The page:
KANSAS CITY (Mennonite Mission Network) – Recent high school graduate Kent Enomoto of Fresno, California addmitted that even after sweating for hours on a very hot Kansas afternoon to help beautify a playground, watching the children play helped cultivate positivity.
Enomoto came to MennoCon19 with his sponsor, Lisa Penner, and high schooler Micheala Wenger of Mennonite Community Church in Fresno. They joined youth and adults from Emmanuel Mennonite Church in St. Paul, Minnesota, in helping to apply much-needed elbow grease for grounds upkeep to Whitmore Playground at Rainbow Mennonite Church in the Rosedale neighborhood of Kansas City.
"I feel this project is having a direct impact on the children of this community, and that makes me feel good," Enomoto said. He explained that the last time he did a Servant Project, he pulled weeds, which didn't feel very impactful. But digging a hole to put in new piping so rainwater won't pool next to the merry-go-round – and watching the children play around him as he worked -- gave him "a sense of immediate gratification," he said.
Longtime Rainbow member Judy Selzer is a main keeper of the grounds and helped to supervise the volunteers. Selzer said she feels protective toward the property, and appreciated the youthful energy that brought some extra tender loving care to cause.
"With these volunteers, we have so many more pairs of hands, which helps us get so much more done in a short amount of time," Selzer said as she wiped sweat off her brow and reached for a rake to spread out mulch near the bushes. "It is really neat that these young people give of their time and energy."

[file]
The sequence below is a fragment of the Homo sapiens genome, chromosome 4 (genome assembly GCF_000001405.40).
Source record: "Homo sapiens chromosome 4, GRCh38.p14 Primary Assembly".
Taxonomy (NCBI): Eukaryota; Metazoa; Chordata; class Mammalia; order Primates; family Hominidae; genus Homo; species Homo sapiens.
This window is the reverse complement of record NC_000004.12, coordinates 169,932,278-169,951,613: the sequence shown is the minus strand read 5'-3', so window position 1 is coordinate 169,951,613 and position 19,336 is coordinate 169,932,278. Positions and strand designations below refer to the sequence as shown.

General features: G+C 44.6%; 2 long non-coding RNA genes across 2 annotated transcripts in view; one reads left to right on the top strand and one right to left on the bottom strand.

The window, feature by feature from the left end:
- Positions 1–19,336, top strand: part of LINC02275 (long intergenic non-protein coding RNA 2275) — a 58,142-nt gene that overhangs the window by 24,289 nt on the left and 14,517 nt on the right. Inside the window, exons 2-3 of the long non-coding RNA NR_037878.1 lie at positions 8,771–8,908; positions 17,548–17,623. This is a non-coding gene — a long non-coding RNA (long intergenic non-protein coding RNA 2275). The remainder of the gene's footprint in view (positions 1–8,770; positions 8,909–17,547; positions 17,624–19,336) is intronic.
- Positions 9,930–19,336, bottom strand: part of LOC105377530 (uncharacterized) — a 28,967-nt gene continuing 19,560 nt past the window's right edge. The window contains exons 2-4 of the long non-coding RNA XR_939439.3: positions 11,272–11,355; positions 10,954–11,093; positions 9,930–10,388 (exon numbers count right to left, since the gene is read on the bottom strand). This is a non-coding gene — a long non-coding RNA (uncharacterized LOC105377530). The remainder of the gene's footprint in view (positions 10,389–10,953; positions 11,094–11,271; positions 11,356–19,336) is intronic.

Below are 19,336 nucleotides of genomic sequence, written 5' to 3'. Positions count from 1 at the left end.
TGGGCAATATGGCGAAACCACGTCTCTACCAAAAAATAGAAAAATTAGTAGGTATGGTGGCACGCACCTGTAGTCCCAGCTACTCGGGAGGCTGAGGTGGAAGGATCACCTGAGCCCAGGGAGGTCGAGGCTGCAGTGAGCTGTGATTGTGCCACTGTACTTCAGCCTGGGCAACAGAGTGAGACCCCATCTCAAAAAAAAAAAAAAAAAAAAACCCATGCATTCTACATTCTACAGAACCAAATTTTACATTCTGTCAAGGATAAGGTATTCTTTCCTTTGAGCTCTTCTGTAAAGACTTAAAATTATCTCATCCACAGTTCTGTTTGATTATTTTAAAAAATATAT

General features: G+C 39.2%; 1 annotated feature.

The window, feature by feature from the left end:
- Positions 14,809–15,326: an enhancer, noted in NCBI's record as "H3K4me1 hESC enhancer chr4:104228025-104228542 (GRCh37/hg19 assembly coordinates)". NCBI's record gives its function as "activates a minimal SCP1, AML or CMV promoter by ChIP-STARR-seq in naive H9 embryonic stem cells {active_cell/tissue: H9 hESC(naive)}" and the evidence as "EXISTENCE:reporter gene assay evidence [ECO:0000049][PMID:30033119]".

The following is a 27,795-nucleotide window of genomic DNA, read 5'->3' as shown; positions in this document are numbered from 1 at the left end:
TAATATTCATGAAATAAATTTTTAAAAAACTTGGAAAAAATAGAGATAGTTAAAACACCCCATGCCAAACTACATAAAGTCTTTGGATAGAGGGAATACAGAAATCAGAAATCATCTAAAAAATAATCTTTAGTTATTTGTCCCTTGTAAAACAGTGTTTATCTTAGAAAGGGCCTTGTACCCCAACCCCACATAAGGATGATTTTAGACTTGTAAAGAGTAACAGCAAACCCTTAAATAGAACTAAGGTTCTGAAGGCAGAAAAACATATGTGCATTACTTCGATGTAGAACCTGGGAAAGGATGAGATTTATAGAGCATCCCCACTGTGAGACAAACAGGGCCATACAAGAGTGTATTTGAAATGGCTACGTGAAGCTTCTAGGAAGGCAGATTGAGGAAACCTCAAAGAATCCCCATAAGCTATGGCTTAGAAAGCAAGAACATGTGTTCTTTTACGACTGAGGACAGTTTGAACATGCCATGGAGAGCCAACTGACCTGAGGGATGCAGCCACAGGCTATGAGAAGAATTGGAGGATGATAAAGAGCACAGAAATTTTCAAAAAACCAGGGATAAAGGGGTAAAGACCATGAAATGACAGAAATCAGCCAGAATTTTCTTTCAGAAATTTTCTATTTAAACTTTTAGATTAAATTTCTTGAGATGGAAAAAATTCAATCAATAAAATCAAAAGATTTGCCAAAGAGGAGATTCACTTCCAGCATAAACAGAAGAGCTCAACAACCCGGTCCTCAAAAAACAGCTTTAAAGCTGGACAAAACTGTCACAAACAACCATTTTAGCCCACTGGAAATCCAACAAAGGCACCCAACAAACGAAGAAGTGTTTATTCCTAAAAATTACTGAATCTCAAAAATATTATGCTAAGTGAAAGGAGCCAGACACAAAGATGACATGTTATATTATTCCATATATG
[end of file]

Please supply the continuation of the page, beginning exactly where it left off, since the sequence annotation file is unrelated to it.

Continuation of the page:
Even as she worked, Selzer shared some back story on the property. It had been the grounds for Whitmore School, built in 1880 and torn down in 1973. The city had planned to turn the property into a toxic waste dump. But when the community and the congregation lobbied against that plan, the city allowed Whitmore Playground – and the surrounding green space -- to be created in 1977 instead.
"This area used to be filled with crime and graffiti, but I think having the playground here has helped to decrease that," Selzer said. "We can't be totally sure, but we think that because some of the youth played in this park as kids, they don't want to damage it."
Before leaving, Enomoto and several other teenagers took a whirl on the merry-go-round. For a fleeting moment, it seemed that the playfulness of the children -- laughing and climbing on the equipment as the volunteers worked -- had rubbed off.
Perhaps they had as much of an impact on Enomoto as he and his fellow workers had on them.